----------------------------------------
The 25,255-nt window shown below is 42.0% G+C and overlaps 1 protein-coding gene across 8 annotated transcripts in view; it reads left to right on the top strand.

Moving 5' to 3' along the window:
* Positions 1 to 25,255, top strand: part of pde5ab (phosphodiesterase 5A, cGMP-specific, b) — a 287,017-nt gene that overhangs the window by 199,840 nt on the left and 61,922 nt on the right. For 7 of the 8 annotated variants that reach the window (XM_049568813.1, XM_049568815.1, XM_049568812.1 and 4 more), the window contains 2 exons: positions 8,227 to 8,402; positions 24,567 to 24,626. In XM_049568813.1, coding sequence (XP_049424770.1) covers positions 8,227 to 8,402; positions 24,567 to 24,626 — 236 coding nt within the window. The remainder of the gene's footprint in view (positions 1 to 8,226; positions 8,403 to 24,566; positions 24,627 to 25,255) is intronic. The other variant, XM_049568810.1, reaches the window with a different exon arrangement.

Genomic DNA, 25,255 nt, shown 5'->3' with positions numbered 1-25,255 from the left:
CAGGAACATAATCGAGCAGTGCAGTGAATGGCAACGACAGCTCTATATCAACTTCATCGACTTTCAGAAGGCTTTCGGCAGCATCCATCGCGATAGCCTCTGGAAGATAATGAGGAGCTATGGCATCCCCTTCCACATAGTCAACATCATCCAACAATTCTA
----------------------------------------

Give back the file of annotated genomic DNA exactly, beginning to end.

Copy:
The 25,255-nt window shown below is 42.0% G+C and overlaps 1 protein-coding gene across 8 annotated transcripts in view; it reads left to right on the top strand.

Moving 5' to 3' along the window:
* Positions 1 to 25,255, top strand: part of pde5ab (phosphodiesterase 5A, cGMP-specific, b) — a 287,017-nt gene that overhangs the window by 199,840 nt on the left and 61,922 nt on the right. For 7 of the 8 annotated variants that reach the window (XM_049568813.1, XM_049568815.1, XM_049568812.1 and 4 more), the window contains 2 exons: positions 8,227 to 8,402; positions 24,567 to 24,626. In XM_049568813.1, coding sequence (XP_049424770.1) covers positions 8,227 to 8,402; positions 24,567 to 24,626 — 236 coding nt within the window. The remainder of the gene's footprint in view (positions 1 to 8,226; positions 8,403 to 24,566; positions 24,627 to 25,255) is intronic. The other variant, XM_049568810.1, reaches the window with a different exon arrangement.

Genomic DNA, 25,255 nt, shown 5'->3' with positions numbered 1-25,255 from the left:
CAGGAACATAATCGAGCAGTGCAGTGAATGGCAACGACAGCTCTATATCAACTTCATCGACTTTCAGAAGGCTTTCGGCAGCATCCATCGCGATAGCCTCTGGAAGATAATGAGGAGCTATGGCATCCCCTTCCACATAGTCAACATCATCCAACAATTCTA